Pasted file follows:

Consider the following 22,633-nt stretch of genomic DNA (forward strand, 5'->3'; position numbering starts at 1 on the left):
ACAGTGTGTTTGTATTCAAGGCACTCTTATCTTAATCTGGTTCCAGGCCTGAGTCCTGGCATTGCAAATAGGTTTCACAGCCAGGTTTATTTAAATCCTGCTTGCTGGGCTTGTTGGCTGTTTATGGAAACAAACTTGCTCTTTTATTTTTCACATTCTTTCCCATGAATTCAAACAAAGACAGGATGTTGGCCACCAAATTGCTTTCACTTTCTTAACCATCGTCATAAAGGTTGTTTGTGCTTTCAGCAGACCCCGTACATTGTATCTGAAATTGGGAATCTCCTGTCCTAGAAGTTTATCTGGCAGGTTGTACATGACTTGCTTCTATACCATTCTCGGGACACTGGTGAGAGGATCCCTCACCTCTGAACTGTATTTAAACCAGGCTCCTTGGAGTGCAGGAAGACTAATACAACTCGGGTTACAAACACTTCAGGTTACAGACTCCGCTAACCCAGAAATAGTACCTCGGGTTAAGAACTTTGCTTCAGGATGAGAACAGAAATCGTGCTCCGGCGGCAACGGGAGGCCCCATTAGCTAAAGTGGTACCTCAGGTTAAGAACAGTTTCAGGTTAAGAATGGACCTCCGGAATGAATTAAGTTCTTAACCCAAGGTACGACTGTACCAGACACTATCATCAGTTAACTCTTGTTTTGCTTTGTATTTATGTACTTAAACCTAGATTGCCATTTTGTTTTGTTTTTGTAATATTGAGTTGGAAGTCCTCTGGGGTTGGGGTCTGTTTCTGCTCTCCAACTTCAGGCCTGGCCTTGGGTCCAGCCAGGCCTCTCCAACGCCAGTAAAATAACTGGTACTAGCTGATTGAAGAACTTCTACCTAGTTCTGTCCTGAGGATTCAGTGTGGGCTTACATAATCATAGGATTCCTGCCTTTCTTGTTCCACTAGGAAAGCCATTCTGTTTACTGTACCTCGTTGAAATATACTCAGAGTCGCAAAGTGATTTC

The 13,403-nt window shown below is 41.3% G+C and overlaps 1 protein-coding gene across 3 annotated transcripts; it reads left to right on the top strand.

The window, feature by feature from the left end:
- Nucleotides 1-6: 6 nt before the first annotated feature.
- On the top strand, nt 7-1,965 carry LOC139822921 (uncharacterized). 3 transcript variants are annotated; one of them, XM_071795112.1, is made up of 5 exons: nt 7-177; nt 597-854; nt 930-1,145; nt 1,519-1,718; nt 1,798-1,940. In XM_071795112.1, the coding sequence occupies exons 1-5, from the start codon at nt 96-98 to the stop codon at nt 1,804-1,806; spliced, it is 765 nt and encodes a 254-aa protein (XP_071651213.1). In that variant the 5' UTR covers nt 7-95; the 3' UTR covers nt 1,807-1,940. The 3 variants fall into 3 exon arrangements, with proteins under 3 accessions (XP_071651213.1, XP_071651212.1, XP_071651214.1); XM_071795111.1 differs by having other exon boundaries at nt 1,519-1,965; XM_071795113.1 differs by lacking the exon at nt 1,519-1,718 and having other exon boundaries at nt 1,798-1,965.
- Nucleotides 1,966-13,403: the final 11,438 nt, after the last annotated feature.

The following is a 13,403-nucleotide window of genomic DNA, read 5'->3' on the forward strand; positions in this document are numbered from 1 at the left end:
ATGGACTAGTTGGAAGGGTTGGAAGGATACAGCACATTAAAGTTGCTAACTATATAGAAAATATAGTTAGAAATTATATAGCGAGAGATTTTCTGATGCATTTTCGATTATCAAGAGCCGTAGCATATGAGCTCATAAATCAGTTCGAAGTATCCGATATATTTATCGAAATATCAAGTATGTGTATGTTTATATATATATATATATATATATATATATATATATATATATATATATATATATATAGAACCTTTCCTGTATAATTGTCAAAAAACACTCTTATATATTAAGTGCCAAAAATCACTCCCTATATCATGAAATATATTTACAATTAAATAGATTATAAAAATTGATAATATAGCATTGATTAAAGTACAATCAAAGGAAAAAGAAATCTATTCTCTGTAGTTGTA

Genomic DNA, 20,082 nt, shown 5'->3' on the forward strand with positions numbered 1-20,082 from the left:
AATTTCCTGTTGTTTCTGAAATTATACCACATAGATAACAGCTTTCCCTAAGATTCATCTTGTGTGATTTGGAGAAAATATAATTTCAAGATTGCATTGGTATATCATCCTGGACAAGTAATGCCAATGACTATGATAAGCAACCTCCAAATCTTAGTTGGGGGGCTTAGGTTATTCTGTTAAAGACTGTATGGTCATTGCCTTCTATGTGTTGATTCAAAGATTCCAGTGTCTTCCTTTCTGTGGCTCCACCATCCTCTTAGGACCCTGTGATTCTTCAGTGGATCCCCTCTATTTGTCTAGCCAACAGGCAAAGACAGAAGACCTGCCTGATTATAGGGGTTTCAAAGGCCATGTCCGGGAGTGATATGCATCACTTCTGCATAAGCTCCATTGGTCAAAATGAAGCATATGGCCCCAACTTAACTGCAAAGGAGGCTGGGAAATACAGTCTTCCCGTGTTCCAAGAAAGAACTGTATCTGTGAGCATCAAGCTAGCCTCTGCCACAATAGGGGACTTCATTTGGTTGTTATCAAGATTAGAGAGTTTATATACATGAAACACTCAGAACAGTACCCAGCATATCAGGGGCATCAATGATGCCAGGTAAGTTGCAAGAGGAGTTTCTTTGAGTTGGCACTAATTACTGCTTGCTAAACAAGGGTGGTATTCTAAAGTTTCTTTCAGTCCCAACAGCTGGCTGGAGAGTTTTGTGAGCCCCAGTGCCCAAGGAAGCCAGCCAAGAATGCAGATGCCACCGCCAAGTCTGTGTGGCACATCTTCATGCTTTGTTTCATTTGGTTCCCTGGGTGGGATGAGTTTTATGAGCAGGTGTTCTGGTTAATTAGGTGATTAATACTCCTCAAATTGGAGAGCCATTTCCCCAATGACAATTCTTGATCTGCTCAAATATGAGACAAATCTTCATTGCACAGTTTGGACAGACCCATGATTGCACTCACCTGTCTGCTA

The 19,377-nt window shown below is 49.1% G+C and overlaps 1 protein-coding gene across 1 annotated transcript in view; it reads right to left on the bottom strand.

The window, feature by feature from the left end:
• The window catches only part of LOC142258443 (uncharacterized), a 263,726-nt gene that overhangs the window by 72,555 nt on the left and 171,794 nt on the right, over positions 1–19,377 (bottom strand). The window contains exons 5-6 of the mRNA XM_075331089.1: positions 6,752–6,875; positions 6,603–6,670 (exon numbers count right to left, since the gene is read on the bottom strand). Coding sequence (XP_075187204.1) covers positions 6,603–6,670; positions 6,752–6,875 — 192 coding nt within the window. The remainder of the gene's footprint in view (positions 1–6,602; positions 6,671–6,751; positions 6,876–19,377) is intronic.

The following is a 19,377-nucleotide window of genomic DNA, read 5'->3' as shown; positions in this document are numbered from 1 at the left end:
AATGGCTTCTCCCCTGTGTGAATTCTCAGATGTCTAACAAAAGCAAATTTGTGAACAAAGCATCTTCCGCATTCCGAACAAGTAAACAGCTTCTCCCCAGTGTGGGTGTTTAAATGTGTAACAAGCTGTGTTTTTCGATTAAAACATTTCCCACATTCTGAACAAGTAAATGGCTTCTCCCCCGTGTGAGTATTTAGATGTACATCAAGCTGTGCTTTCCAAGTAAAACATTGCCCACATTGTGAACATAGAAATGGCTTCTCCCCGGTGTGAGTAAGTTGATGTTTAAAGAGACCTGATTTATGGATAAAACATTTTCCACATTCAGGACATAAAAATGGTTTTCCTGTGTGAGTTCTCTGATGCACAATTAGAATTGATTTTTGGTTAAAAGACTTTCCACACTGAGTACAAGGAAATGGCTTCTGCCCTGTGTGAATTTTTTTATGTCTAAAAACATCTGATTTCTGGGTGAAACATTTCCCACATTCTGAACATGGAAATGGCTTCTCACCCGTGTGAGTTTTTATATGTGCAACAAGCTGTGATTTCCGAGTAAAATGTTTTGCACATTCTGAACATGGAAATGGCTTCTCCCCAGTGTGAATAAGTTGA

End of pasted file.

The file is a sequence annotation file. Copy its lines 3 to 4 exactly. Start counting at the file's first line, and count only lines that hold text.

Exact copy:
The 13,403-nt window shown below is 41.3% G+C and overlaps 1 protein-coding gene across 3 annotated transcripts; it reads left to right on the top strand.

The window, feature by feature from the left end: